It was a typical summer day in Washington, with the humidity on full blast and the temperature rushing toward the nineties before noon. And much like any other summer day in Washington, this one came with a protest, albeit a small, muted one.
A few more than a dozen activists gathered at the national headquarters of the Environmental Protection Agency to present EPA Administrator Lisa Jackson with 360,000 letters; letters that urge her to make sure Shell “plays by the rules,” as environmental groups are phrasing it.
“I think E-P-A needs to do a full comment period on allowing them not to meet their permits,” said Cindy Shogan, executive director of the Alaska Wilderness League.
A public comment period could take months to complete, throwing Shell off schedule.
Shell requested the compliance order for the Discoverer a few weeks ago. The company conceded it could not meet emissions requirements for its main generator under the Clean Air Act.
In a statement, the EPA said it’s working with Shell to grant the approval, and it remains confident the company will begin as planned this year.
That’s maddening to Travis Nichols. A spokesman with Greenpeace, he says if EPA grants the waiver, it could set precedent for off-shore drilling everywhere.
“It says that Big Oil can change the rules, and that Big Oil can move the goal posts before the game begins. And there are no consequences,” he said Monday afternoon.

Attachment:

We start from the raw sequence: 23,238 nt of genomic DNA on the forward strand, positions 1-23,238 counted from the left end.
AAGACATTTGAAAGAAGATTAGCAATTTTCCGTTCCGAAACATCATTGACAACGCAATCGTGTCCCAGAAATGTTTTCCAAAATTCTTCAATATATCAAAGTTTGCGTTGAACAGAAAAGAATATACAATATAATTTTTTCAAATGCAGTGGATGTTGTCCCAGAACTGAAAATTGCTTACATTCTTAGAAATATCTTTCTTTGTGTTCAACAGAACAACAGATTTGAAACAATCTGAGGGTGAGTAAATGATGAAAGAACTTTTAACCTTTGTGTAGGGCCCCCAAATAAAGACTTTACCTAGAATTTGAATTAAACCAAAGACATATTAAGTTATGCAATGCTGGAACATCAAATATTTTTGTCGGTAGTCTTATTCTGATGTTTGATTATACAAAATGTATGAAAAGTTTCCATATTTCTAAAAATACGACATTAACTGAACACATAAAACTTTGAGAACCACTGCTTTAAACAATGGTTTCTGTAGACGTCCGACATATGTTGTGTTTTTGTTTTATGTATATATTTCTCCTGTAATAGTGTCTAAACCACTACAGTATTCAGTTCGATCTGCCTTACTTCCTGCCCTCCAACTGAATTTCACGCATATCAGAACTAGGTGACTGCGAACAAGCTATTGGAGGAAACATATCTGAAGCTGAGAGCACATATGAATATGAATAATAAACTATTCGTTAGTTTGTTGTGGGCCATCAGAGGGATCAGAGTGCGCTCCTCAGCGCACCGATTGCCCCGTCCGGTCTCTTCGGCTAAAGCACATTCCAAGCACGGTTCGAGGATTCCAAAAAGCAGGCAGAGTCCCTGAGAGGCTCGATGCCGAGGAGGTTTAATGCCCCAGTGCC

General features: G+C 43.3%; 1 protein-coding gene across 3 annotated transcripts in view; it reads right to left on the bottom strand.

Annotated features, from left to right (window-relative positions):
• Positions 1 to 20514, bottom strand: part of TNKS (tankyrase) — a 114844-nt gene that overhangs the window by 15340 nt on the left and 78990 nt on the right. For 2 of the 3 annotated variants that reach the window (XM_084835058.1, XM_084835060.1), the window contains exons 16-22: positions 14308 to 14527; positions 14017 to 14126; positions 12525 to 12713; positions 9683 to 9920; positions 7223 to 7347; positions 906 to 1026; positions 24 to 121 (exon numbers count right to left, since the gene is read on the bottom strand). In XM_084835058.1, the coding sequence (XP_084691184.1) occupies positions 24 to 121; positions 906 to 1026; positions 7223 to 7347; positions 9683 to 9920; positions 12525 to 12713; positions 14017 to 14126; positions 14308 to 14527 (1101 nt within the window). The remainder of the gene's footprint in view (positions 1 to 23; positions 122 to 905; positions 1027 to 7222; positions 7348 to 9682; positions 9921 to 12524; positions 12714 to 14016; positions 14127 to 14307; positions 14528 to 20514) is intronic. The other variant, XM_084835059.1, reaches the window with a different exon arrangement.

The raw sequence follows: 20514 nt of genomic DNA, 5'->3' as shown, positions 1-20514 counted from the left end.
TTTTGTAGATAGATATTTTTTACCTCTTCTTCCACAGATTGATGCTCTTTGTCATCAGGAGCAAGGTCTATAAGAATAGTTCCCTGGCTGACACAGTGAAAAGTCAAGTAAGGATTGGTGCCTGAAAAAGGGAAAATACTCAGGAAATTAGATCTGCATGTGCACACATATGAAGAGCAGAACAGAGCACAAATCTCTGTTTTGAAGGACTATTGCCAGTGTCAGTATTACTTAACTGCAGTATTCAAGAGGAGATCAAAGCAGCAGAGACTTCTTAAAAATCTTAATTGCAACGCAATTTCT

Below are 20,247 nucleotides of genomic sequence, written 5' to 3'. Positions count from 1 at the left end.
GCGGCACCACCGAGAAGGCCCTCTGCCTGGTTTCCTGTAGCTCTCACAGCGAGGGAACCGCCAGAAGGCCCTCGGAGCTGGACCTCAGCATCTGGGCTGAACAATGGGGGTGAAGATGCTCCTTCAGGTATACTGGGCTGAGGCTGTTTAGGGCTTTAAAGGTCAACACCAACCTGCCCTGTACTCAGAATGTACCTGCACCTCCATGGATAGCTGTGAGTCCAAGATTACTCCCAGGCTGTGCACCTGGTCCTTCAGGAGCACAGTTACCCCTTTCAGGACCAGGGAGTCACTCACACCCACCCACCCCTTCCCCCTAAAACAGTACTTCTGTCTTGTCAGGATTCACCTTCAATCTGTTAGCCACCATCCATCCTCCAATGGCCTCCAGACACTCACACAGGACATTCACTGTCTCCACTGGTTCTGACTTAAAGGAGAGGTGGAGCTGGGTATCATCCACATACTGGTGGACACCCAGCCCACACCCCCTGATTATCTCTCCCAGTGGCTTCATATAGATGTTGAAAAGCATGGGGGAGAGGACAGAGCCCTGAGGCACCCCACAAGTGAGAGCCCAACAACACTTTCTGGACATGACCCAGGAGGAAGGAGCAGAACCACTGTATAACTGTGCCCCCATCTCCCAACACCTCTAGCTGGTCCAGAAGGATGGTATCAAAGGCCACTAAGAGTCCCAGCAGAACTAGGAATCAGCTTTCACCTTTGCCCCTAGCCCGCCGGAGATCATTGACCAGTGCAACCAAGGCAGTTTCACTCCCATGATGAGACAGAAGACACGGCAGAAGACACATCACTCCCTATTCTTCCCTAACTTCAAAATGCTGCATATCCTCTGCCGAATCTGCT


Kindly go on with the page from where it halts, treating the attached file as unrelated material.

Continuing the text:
Secretary of the Interior Ken Salazar said he’ll make a final decision on whether Shell can proceed by August 15th. He told The New York Times last week nothing is guaranteed at this point. The Department could ultimately not grant its final permit.
Though some people could read the tea-leaves from the news of the day:
The environmental groups delivered their letters of opposition on the same day the Obama Administration announced its plan to hold a lease sale off of Texas for 20 millions acres of un-leased waters in the Western Gulf of Mexico.
- The fire has burned through almost 2,000 acres since Tuesday morning.
- During last week’s Alaska Wood Energy Conference in Ketchikan, participants heard three “case studies” from communities in Alaska that have invested in biomass: Galena, Ketchikan and Tanana.
- The foods we choose to put on our plates — or toss away – could have more of an ecological impact than many of us realize.
- The country's National Grid announced Friday it was on its way to a full day without requiring its coal plants to produce power. Britain plans to eliminate the energy source by 2025.